I was an Edwards supporter, and neither Clinton or Obama captured my political heart. I will still be voting in November, but will far less enthusiasm and more a sense of duty. Our country cannot survive another Republican administration with the kind of ill conceived policies we have experienced in the Bush administration.
    After reading this post, I plan to vote Obama, but give all of my political donations right to Planned Parenthood and NARAL for the duration of his administration.

  15. Lawyer Mama Says:

    Eek! Babe, I have to admit I’ve seen this coming. But the Supreme Court….
    You know how I feel about some of his recent comments. I don’t think that he’s really tacking all that much to the right, I think he’s just reminding us of all the stuff we (and the MSM) overlooked in the passion of the primaries.
    I was stunned at his comments on abortion. Not necessarily about the need for restrictions on late term abortion (that’s a touchy area for so many) but because of what he said about mental distress. In an email I think I used the example of a schizophrenic who can’t take anti-psychotic drugs while pregnant and has a psychotic break. Or the woman with severe depression whose hormones are so messed up by pregnancy that she tries to kill herself. Mental illness IS a real medical condition and it infuriates me that he made that comment. I can only assume that he is differentiating between mental illness and some sort of “oh no, I don’t want to be pregnant, I’m bummed” sort of mental distress. But then shy not say that?
    Argh. Anyway, I’ll refrain from writing a book here, but I will be voting for Obama and doing what I can to get him elected. He is the sort of inspirational person and speaker that can motivate people to perhaps change their way of thinking.
    After the election? I become his biggest critic.
    And the alternative is too horrible to even think about.

  16. jodifur Says:

    Not voting is the same as voting for McCain. Except that you live in md. and we will probably go Obama anyway.

    Think of it this way. Don’t vote for the candidate. Vote for the party. You want a Dem president right? Not 4 more years of McSame? And McCain will be worse on abortion and keep us at war.

    Pick the least worse choice.

  17. Ashley Says:

    I live in Texas, so my Democratic vote really doesn’t count (usually, at least). But I’m still holding out hope that I can make a difference. I was bitterly disappointed that Hilary didn’t win the nomination, and I don’t believe that she’ll get the VP nod. I’m trying hard to put my political faith in Obama. I knew he would run to the center, but I didn’t think it would be this much. I will probably still vote for him, but this isn’t turning out to be the election I once thought I would be.

  18. Erika Jurney Says:

    You’d rather have McCain? Think lesser of two evils, my friend. As you know, I don’t hold politicians up as exemplars of perfection, so for me the unease you’re feeling is nothing new. I always find myself voting for the one who is less horrible.

  19. soapbox mom Says:

    I agree with Erika and Lawyer Mama. I’ve been a lurker of yours for some time now but have not felt compelled to leave a comment until now.

    Come on, J. Just think about what you’re saying. I thought all sorts of funky things when I was enjoying the spoils of Italy, too, but you’re back here now.

    He’s not McCain. You know that. And he’s not perfect. You might be forgetting that.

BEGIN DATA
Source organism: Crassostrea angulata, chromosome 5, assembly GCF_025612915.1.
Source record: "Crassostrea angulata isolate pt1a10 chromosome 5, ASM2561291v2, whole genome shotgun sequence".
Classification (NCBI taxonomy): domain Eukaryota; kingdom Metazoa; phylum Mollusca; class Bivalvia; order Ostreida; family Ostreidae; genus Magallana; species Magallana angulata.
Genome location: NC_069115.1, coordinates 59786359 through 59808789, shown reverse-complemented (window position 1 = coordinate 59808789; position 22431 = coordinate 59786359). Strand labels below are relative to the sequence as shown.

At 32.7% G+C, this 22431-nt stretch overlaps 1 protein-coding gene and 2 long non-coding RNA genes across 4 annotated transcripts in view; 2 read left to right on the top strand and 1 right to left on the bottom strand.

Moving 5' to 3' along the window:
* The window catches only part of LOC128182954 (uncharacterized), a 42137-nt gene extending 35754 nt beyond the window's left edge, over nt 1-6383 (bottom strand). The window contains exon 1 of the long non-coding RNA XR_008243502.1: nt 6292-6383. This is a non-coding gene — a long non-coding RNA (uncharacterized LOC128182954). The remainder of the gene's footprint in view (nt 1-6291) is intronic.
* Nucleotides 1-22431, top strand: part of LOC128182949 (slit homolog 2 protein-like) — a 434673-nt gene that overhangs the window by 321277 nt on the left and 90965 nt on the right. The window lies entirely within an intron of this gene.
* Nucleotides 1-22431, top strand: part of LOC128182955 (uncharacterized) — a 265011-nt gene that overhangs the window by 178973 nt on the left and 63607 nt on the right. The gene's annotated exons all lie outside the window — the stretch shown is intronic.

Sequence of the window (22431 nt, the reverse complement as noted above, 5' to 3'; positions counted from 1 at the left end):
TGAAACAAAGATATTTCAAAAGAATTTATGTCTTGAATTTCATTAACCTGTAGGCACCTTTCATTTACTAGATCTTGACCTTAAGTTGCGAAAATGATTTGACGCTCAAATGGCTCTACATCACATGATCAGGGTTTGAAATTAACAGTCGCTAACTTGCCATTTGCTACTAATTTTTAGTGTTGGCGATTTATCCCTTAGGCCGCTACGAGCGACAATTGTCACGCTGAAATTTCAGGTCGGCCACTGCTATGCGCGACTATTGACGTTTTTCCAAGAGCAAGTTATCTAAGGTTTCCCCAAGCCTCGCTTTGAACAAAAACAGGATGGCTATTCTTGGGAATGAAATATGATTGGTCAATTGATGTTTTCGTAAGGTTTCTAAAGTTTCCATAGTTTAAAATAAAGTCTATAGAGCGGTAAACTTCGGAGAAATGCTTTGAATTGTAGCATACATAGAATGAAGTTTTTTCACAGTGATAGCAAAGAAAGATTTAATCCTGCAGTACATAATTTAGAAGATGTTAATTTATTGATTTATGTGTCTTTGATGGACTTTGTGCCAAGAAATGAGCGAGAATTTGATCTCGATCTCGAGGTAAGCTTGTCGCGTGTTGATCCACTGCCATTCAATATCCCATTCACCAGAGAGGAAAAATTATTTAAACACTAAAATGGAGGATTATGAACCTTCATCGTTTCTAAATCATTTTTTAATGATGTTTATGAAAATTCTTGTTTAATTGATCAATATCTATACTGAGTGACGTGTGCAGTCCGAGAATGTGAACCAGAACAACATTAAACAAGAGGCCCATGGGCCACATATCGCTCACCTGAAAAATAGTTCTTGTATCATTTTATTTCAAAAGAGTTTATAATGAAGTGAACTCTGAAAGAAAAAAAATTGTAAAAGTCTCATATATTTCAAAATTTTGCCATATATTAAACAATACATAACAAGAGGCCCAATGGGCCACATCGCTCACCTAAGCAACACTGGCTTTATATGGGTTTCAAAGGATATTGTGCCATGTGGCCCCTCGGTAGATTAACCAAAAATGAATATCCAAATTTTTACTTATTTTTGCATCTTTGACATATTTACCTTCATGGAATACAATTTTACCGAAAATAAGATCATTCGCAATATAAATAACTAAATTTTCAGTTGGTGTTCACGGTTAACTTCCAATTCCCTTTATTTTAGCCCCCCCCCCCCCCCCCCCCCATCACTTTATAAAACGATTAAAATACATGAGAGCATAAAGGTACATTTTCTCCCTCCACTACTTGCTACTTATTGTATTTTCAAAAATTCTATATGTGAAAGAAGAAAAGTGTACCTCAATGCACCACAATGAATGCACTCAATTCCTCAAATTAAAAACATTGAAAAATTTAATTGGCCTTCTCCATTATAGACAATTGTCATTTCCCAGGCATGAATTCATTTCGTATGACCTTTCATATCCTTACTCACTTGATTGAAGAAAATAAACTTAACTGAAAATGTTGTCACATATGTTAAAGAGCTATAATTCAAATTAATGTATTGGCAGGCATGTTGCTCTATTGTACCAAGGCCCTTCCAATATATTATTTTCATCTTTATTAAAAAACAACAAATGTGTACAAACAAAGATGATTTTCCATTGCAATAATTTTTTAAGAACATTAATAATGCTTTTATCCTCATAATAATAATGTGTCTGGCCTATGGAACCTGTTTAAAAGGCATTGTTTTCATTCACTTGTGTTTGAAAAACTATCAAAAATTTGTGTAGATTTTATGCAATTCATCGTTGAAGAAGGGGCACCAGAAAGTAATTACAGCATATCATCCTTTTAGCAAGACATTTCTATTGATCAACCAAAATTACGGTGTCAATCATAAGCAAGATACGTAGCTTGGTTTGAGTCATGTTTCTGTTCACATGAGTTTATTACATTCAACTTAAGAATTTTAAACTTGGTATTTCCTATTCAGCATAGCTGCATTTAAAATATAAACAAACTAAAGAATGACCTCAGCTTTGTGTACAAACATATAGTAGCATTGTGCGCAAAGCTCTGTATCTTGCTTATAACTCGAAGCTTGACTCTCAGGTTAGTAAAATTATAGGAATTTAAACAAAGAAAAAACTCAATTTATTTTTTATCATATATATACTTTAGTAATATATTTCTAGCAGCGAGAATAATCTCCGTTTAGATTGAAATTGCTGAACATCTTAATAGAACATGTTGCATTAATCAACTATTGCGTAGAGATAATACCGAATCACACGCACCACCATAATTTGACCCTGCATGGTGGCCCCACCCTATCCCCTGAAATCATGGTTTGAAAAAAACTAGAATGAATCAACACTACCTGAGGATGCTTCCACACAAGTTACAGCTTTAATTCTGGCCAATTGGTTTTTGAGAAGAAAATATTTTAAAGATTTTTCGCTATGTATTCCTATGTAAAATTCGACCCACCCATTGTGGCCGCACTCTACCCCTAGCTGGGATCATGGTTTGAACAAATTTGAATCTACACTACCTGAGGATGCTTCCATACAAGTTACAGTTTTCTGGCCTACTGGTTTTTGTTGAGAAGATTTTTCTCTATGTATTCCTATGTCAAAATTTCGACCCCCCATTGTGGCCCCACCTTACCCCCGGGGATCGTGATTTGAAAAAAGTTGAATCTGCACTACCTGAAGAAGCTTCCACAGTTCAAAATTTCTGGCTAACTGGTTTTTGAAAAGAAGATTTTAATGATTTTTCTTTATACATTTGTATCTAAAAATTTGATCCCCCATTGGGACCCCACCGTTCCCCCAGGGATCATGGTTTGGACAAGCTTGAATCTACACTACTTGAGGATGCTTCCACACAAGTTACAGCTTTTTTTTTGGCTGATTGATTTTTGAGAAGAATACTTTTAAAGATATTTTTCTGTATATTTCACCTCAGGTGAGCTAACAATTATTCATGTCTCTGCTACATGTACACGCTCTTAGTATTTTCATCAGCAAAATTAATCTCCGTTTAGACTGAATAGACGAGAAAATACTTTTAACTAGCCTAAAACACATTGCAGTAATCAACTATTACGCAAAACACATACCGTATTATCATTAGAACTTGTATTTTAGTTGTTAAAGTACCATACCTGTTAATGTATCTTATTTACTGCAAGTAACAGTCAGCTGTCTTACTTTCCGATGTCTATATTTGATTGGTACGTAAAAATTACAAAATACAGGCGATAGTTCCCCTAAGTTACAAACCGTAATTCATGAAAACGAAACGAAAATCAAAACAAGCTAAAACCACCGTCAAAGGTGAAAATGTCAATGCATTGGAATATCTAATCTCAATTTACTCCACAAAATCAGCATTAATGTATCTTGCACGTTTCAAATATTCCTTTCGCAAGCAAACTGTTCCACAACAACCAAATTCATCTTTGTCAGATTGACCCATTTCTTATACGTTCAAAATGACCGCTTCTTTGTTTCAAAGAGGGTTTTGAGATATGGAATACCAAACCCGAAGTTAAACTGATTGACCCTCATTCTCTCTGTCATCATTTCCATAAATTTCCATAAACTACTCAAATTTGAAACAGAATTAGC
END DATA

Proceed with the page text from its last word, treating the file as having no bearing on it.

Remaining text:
Every vote counts. Search your soul. You know the right thing to do.

    Don’t make me take down that coffee cup badge that’s proudly displayed on my blog…

  20. soapbox mom Says:

    I meant jen and Lawyer Mama. I agree with them.

  21. Prudence Says:

    PM: This is Prudence again…. You asked and I paraphrase: How do I in good conscience vote for someone who seems to be abandoning the constitution and his views on things that are important to me?

    Answer: How do you neglect to give him your support when his opponent is far worse?

    It’s kind of like the daycare issue that Rita talked about a few posts ago. She wasn’t thrilled with the choices she had…but needed to choose the best of the options. Edwards didn’t make it (and he was my favorite candidate from the Kerry days — I didn’t like Kerry but liked him) and neither did Hillary. She put up a good fight but didn’t make it to the nomination. Honestly, had Hillary won, I would likely feel the way that you do. However, I would still vote for her because, my sister-in-law is on her third tour of duty in Iraq. She has left her 2 teenage children behind each time with only random guesses as to when and if she would come home. I can’t take the chance with McCain. Your recent straw with Obama is about his position on abortion. What about McCain’s stance on the same issue? Are you more content with his posture?

    I, like many of your other readers and commenters, are hoping that even though you’re not thrilled about Obama, that you’ll be much more disgusted, appalled, repulsed, sickened, nauseated (you get the drift) at the thought of seeing McCain (or any Republican — read Repulsion — for that matter) in the Whitehouse.

    Looking forward to your change of heart..

  22. adriana Says:

    Don’t complain if you aren’t going to vote at all. It is better to vote and see if you can leverage some power with the positions that you most care about. I can’t envision checking out of this election because Obama doesn’t fit my needs with all of the positions that are important to me.

    And for Hillary supporters, how will voting for McCain or not voting at all help her advance her agenda in the Senate?

  23. anniegirl1138 Says:

    This is depressing. The whole idea that “lesser” negates “evil”.

    We’ve sunk pretty low on the democracy scale when the best thing we can say about the candidate we are electing to the highest office in the land is:

    “At least he is not the other guy.”